We have previously developed a digital holographic microscope with submicrometer resolution, a cubic mm scale sample volume, and video frame rates to search for microbial life in liquid environments. In this task we will add multi-wavelength capability to this design to enable spectral imaging. This additional capability will allow for better discrimination between abiotic and potentially biotic objects in the sample. The interferometric nature of the instrument and our ability to separate the wavelengths by fringe angle makes it possible to do this without increasing the data volume, providing a naturally compressed data stream.
In the current single-wavelength implementation, the holographic information is encoded with fringes in a single, unique orientation of the detector plane. However, if for each new wavelength we add, we encode the new fringe in a unique geometry – then we have increased the capability without increasing complexity. The figure in the appendix illustrates the beam pattern for the following example: 405 nm generating fringes at 45 degrees, 488 nm generating fringes at -45 degrees, and 532 nm at 0 degrees). There is no change to the detector, or the image recording process; the only changes are to the 1) source optics and 2) sample chamber, and the 3) reconstruction process. The object beam for each wavelength goes through the central sample volume, while the reference beams are kept apart.
The goal of this work is to increase by almost an order of magnitude our knowledge of the spectral behavior our our samples – in both amplitude and phase. We note that within JPL as well as in the astrobiology instrument community, we are the only team working on digital holographic microscopy, and currently the only capability we have is monochromatic.
Once we have done the engineering design, implementation and lab testing in years one and two, we plan to carry out our field tests in year three. Specifically, we would like to continue testing our instrument in extreme environments here on Earth. This is less well defined at the moment, but our designs are currently compatible with extreme thermal and pressure environments. We plan to start in nearby locations with extreme environments (e.g., Mono Lake, Salton sea), and are also considering sub-glacial lakes, archaic glacial fields, and deep oceanic vents as prime examples where this new capability can be demonstrated.More »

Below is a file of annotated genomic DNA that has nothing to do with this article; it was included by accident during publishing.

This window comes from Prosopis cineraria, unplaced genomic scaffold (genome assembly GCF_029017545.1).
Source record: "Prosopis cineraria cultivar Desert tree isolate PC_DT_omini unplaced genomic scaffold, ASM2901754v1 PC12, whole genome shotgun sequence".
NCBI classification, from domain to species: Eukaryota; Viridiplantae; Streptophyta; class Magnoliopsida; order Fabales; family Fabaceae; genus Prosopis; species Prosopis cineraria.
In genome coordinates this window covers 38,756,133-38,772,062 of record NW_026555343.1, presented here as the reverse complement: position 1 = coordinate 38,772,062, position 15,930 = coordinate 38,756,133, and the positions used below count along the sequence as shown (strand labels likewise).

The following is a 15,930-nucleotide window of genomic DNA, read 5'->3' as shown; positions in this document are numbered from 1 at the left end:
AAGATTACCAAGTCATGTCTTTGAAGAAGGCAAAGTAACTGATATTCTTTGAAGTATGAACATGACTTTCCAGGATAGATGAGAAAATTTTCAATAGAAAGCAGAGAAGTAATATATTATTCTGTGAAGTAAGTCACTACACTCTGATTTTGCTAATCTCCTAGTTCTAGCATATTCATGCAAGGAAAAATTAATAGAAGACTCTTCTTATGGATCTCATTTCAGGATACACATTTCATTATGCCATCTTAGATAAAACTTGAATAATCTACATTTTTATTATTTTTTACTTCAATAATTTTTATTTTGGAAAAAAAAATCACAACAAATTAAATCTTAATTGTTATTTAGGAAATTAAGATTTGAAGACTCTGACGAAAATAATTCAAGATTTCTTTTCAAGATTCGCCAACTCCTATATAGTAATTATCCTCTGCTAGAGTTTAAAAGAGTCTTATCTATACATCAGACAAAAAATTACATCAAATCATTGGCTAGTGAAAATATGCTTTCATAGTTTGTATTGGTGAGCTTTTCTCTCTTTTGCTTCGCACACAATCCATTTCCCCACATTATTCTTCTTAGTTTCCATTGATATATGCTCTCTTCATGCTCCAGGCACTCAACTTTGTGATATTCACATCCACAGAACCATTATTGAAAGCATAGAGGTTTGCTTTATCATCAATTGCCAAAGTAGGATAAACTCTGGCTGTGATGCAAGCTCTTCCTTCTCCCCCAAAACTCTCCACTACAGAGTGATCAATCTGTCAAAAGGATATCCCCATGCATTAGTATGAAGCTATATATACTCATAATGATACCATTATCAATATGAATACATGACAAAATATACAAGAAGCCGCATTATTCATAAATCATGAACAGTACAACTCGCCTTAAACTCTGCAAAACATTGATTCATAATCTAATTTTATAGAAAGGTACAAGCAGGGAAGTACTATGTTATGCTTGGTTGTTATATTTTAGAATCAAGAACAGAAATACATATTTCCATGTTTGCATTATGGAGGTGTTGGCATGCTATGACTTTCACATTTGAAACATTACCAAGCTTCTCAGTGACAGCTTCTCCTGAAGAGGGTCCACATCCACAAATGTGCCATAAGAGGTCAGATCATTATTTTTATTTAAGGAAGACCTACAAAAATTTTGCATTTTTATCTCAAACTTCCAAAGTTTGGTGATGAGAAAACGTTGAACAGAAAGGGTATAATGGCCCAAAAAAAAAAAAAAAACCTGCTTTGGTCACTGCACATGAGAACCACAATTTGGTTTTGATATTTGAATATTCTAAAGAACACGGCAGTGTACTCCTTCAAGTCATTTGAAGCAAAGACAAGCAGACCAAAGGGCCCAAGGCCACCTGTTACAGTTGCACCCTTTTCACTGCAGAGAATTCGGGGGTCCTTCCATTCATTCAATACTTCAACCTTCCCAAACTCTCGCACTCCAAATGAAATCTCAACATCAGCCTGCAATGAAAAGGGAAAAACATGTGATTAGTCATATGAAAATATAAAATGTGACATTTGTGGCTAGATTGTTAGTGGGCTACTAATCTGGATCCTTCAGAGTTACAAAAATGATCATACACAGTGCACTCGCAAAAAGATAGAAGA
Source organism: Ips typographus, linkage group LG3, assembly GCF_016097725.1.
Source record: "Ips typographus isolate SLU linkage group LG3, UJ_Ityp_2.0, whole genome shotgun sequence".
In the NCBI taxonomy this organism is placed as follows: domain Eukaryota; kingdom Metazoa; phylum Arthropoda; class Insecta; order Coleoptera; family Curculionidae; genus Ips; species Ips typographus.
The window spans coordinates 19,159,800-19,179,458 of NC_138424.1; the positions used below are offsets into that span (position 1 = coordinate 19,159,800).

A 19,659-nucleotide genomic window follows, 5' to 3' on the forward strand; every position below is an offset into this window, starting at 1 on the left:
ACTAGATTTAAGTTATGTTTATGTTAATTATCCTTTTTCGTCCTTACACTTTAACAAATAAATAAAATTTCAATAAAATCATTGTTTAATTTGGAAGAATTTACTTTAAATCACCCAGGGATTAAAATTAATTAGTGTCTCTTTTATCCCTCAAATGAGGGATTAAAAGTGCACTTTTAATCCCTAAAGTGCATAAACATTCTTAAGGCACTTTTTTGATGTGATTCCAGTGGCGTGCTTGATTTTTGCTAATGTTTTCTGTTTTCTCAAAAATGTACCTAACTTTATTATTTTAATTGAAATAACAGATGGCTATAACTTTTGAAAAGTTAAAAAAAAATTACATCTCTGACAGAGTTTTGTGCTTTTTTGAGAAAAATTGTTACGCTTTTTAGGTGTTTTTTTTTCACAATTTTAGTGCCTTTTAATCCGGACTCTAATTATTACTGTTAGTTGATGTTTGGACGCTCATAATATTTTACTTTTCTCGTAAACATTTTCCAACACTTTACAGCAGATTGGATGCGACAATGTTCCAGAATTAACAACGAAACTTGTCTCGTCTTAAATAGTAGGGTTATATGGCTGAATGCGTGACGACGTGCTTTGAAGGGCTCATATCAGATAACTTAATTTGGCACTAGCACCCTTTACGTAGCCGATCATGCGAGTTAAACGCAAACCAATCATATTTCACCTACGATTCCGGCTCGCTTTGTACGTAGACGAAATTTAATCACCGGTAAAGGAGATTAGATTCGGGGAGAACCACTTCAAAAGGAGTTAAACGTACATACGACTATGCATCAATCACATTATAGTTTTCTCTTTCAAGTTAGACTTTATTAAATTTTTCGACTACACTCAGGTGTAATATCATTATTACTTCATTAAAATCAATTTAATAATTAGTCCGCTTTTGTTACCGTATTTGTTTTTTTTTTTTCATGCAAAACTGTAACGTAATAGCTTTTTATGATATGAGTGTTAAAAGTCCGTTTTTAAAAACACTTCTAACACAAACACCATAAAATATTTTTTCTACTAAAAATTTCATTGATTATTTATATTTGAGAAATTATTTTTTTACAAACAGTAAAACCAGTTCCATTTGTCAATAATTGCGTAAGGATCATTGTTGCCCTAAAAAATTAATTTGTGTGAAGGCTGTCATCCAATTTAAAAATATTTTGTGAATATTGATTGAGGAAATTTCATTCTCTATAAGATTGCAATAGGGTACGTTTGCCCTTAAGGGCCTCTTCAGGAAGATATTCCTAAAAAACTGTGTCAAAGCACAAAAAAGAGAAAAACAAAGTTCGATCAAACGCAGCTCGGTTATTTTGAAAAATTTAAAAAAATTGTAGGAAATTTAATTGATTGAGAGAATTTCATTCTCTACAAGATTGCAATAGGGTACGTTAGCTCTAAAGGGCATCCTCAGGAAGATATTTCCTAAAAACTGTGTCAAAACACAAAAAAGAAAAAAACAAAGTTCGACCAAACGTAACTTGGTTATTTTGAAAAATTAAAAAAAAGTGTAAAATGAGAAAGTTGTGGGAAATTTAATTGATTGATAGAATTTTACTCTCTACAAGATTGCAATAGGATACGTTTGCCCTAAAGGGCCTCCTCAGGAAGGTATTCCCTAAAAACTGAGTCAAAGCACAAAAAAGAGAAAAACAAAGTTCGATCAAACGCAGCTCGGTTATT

Astrobiology has until very recently been focused on biomarkers that indicate habitability and/or possible detection of long extinct life. With the creation of the Ocean Worlds program, NASA now has direction to search for extant life elsewhere in the solar system. The Europa Lander Science Definition Team report specifically identifies high resolution, high sensitivity microscopes as a need area. Chemical biomarkers are insufficient to unambiguously distinguish extant from extinct life and habitability. Indeed, most complex chemical indicators for life (or proto-life) are very Earth-life-centric (e.g, DNA, RNA) and not universally detectable by chemical means. There is ocean life on earth that can’t be detected using known polymerase chain reaction chemistry. On Earth, microscopy is the primary method for initial detection and characterization of new microscopic life forms; we know of no life forms on earth that were not initially detected by visual observation. Even when subsequent colony analysis can be done through mass collection and processing, microscopy is essential. Moreover, the method of Digital Holographic Microscopy (DHM) – a compact instrument with no moving parts yet high imaging volume - is ideally suited to planetary exploration, offering much higher throughput at high resolutions and able to effectively observe translucent objects with or without dyes. Indeed, our current single-wavelength DHM instrument  has directly detected bacteria in extreme environments: 1) the sea ice of Greenland – in situ , and 2) Mono Lake [pH 10] and the Salton Sea [pH 8.5]. Extending our DHM instrument with multi-wavelength capability enables identification of spectral features intrinsic to detected objects. This helps characterize potential life and identify mineral grains in the absence of life. We know of no other microscopes in development for planetary missions that have sufficient resolution to detect bacterial and archaeal life, whether on Earth or elsewhere. The proposed effort will help maintain and extend the lead that JPL and Caltech currently have in this critical part of the newly developed Ocean Worlds program.
In addition to the Europa Lander concept, this technology will also provide benefits to other potential life detection missions to Enceladus, Mars, Venus, as well as the other icy moons of the outer planets.More »
|Organizations Performing Work||Role||Type||Location|
|Jet Propulsion Laboratory (JPL)||Lead Organization||NASA Center||Pasadena, CA|